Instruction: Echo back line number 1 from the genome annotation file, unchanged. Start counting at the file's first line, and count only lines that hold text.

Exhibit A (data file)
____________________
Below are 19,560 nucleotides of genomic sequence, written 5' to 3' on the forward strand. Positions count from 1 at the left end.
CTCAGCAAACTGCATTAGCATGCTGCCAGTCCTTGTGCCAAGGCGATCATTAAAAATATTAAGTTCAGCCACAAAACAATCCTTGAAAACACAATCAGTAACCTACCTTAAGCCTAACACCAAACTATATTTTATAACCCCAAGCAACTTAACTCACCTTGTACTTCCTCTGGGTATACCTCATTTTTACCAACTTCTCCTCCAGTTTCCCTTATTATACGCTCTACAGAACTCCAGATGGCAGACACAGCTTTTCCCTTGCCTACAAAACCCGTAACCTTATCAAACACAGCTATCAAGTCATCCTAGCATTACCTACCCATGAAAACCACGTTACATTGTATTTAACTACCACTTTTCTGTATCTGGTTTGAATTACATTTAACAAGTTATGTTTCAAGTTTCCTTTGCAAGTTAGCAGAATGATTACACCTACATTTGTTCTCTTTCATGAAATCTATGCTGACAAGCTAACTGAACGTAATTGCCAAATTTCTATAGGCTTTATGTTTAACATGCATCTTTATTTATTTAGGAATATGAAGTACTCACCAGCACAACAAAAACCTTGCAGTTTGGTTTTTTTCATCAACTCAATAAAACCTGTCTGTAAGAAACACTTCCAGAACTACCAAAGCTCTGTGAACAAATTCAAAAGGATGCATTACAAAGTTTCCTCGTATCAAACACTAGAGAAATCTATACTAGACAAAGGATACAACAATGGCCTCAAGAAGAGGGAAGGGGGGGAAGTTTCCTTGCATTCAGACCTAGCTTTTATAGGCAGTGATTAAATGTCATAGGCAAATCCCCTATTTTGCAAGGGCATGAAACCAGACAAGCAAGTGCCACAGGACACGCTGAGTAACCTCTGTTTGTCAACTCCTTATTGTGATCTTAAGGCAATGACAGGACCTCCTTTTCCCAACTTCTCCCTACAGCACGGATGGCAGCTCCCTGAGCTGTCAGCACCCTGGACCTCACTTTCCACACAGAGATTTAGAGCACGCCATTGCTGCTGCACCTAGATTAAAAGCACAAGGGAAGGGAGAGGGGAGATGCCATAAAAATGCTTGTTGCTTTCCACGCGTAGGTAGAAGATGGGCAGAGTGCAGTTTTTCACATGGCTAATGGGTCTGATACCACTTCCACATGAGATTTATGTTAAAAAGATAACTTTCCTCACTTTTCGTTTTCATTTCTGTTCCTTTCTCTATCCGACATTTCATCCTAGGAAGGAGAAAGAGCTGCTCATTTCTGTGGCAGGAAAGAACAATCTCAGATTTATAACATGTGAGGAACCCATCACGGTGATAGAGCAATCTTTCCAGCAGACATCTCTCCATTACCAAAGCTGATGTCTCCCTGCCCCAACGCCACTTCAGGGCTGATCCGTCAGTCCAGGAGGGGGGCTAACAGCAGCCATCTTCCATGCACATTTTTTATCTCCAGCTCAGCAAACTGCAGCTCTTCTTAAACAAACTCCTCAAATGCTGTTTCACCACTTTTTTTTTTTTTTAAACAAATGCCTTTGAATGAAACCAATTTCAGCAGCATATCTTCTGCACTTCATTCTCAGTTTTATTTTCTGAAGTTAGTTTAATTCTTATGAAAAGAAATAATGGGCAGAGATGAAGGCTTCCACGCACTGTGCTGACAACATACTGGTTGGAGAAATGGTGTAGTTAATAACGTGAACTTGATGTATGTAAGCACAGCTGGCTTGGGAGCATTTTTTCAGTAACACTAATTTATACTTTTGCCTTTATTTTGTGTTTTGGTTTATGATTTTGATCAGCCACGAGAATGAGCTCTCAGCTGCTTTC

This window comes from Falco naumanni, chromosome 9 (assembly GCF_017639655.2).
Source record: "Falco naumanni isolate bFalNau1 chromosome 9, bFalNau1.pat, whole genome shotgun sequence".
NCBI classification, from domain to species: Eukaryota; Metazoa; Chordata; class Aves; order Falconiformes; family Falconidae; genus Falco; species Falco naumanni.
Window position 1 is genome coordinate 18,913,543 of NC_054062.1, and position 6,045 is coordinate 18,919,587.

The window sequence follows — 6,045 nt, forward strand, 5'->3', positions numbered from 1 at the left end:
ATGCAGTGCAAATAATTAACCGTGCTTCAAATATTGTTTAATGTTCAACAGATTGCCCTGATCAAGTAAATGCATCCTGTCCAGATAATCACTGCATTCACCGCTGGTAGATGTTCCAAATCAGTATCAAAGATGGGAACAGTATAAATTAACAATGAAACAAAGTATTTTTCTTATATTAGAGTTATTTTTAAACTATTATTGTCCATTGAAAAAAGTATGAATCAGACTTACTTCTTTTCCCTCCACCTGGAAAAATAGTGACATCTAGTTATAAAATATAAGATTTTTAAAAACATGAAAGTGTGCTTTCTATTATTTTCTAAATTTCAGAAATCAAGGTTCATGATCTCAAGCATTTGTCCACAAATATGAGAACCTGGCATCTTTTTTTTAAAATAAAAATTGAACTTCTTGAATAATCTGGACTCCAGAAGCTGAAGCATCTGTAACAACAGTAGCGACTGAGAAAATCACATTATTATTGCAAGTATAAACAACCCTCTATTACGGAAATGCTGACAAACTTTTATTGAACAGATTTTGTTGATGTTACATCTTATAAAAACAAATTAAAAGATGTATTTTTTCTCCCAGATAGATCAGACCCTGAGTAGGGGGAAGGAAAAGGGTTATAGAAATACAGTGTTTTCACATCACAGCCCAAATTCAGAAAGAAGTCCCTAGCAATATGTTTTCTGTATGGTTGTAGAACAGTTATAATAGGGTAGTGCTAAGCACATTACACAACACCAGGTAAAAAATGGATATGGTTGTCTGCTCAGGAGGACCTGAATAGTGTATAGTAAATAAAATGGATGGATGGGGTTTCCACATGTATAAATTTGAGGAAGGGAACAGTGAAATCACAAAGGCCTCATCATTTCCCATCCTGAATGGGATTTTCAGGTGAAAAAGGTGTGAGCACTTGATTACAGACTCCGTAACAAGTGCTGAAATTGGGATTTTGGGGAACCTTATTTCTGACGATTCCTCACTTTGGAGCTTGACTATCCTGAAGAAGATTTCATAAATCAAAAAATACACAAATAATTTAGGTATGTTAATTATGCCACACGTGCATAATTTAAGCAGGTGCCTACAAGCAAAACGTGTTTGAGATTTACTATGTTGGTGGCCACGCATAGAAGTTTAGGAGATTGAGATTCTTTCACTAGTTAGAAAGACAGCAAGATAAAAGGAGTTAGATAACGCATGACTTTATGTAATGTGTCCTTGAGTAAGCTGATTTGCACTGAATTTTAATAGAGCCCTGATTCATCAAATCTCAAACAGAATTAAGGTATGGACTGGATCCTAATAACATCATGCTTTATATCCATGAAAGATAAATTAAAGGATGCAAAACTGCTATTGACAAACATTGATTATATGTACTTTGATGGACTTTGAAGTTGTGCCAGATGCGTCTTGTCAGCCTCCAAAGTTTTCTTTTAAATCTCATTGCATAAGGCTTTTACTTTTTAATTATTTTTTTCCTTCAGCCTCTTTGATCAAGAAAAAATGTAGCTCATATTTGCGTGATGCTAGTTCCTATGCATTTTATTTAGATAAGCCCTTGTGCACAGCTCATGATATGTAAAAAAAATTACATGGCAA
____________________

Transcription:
Below are 19,560 nucleotides of genomic sequence, written 5' to 3' on the forward strand. Positions count from 1 at the left end.